Yes, these long positions are more costly than owning real shares, but having no position at all would have been worse.
Q.H: If you are paid a pro-rata dividend for each stock in the index that goes ex-dividend when you are holding a long position in the index, does it follow that you have to pay a pro-rata dividend for each stock in the index that goes ex-dividend if you are holding a short position in the index?A: Yes – dividends are debited from your account if you are short the index.
Q.I: Leverage and Risk – I have been trading CFDs for six months and have found it hard to minimise risk whilst leveraging.
Leverage and Risk, I have been trading CFDs for six months and have found it hard to minimise risk whilst leveraging. Previous to trading CFDs I would risk no more than 2% of total capital for each position. Now I am trading CFDs I am leveraged x2 and my risk is 4% for each position. However I am conscious the increased risk.
My trading history shows that if all my positions fell at once and hit my stops at worst I would lose 8% of total capital, which I am confident of recovering from. I am also aware that a long string of losses at 4% of trading capital would be harder to recover from than using a 2% risk level.
I am currently trading with $15000 and when trading shares I was risking no more than $300 per trade (2% of total capital). My position sizes were no greater than $3000 per trade. With my CFD trading I am leveraged x2 and have $30000 worth of trades and each position no greater than $6000. I use the same method of money management that I would when trading shares and for my CFD trades I simply double my position size which doubles my risk from $300 to $600 (4% of my total capital at $15000).
Although $600 risk per trade is 2% of my total CFD value($30 000) I consider my risk to be doubled that of actual portfolio value ($15 000). Is this a correct way to view my risk % when dealing with CFDs?A: I think a more productive approach is to allow the funds within the trade to grow by pyramiding – the approach you are currently using will place you in danger of losing a substantial portion of your funds should you have a series of cascade losses.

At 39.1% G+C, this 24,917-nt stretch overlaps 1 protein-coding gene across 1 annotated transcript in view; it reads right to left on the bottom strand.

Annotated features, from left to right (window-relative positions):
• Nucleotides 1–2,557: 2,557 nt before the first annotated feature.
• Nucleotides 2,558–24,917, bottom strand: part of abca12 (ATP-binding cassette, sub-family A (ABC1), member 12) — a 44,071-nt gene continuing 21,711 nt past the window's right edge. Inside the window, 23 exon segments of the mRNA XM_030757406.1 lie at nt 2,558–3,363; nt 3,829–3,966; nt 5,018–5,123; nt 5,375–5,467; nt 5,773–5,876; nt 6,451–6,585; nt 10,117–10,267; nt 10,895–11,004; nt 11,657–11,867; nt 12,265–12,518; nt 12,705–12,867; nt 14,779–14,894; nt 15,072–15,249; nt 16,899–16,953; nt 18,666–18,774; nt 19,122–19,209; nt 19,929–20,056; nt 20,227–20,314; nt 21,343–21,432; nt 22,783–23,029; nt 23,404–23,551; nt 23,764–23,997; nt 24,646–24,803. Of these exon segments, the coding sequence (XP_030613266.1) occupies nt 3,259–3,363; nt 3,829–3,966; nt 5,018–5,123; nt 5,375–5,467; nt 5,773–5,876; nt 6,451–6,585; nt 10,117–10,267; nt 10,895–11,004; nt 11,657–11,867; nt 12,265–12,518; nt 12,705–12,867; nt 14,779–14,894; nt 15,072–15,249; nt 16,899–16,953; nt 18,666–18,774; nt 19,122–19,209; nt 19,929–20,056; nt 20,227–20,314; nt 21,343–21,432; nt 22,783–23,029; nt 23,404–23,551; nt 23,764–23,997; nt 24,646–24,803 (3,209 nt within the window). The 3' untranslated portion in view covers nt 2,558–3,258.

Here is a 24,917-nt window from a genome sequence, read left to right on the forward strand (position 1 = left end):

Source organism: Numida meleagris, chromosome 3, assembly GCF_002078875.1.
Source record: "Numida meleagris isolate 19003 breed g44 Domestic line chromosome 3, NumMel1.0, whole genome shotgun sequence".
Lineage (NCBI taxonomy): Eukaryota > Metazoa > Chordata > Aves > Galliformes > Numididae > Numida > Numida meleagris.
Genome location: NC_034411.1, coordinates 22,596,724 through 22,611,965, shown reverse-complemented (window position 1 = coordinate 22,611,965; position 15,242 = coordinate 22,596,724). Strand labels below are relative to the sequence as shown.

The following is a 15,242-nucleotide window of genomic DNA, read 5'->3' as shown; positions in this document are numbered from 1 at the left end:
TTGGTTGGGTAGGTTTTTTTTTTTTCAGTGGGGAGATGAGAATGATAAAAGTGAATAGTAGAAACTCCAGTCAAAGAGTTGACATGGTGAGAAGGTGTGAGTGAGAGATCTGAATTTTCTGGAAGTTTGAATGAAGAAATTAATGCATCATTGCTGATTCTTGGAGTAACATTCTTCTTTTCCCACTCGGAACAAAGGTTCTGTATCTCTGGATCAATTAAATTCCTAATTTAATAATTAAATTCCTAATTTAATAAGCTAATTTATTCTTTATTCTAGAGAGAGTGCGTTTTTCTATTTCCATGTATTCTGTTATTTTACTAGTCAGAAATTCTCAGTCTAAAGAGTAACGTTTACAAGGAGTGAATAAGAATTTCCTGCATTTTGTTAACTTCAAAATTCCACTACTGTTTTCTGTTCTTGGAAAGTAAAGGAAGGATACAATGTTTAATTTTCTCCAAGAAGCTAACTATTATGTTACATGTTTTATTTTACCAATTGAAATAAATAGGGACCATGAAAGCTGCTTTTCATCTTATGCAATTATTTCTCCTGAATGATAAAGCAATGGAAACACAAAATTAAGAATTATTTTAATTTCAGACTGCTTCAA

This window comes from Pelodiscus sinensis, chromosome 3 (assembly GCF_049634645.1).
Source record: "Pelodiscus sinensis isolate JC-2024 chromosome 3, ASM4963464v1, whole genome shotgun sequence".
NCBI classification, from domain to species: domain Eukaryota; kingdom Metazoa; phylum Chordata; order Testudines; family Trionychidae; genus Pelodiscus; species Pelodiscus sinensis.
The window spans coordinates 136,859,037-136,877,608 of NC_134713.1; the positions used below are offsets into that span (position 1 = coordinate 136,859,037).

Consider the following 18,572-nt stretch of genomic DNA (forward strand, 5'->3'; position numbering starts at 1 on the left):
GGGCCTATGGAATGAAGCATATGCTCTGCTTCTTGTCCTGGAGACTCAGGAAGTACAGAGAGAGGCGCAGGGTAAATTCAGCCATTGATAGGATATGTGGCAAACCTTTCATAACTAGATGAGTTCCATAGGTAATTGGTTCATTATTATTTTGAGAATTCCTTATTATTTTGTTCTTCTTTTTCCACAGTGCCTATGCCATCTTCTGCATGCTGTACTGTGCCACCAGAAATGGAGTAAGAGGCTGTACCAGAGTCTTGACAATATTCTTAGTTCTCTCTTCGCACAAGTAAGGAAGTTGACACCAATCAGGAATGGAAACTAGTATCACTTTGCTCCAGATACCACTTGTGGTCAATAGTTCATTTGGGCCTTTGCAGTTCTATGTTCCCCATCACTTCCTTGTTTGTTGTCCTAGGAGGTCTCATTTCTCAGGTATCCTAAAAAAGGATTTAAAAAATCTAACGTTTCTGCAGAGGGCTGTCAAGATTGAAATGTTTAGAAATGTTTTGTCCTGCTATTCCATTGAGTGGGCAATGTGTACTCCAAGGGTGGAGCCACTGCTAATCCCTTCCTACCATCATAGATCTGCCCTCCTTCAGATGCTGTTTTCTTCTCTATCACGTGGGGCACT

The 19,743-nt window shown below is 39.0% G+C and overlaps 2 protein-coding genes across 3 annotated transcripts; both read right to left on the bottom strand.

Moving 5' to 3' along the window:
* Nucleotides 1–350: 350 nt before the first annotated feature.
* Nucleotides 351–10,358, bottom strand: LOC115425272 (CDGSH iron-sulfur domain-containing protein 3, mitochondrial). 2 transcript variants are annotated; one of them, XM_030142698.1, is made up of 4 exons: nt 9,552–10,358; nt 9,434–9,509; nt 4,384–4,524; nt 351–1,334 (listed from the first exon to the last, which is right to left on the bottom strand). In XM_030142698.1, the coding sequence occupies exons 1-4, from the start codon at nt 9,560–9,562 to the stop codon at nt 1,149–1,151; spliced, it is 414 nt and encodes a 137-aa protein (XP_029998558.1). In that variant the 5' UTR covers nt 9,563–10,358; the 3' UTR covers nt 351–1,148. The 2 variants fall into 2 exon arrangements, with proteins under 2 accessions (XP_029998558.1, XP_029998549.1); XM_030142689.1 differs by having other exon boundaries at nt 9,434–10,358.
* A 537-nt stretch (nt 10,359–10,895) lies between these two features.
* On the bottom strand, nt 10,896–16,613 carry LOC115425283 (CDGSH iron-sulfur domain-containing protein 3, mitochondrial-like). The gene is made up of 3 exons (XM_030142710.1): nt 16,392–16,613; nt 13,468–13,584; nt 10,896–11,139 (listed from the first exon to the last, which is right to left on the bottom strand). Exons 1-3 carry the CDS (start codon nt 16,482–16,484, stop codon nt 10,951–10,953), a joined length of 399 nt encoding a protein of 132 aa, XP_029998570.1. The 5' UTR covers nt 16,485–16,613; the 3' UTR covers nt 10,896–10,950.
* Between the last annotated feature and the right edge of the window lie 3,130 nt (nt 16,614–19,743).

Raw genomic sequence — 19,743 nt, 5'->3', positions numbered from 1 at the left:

For example 5 losses in a row will drop your account 20% which will require a 25 % return on your remaining capital to return you to your point of origin.
Pyramiding with GSLO’s allows you to add capital to a position in “relative safety” – by doing this it is also possible to explore some very creative pyramiding strategies.
Q.J: I have been told to not touch stocks trading under 500,000 daily due to liquidity issues.
I have been told to not touch stocks trading under 500,000 daily due to liquidity issues. I recently spotted a stock that indicates it may continue to trend up for another 50c and maybe even the $1 but when looking at average daily trading volume it is relatively high (800,000) for this share’s normal trading level but reading Louise’s “Trading Secrets” book info to try to clarify what volume levels I should use the share shows it’s average daily trading over past 3 months as 314,000 shares daily.A: I can’t comment on the CFD aspects but, in general, I’d recommend you stick to using average daily volume as your liquidity filter. Short-lived volume spikes could exceed your filter value at some stage, tempting you to take the trade. However, you also have to think about the other side of the trade, as well. What’s to say that, after all the excitement, volume levels decrease back to their normal levels leaving you trapped in an illiquid stock/CFD?
Another way you could look at the problem is to use average daily $ turnover (volume*price), rather than straight volume. You could then set a liquidity filter using some set multiple of your average trade size (e.g. if my average position size is $10,000 I may not want to trade stocks with an average daily turnover of less than $100,000, i.e. 10X my average position size). This should ensure that, on any given day, there should be enough liquidity for you to exit your position.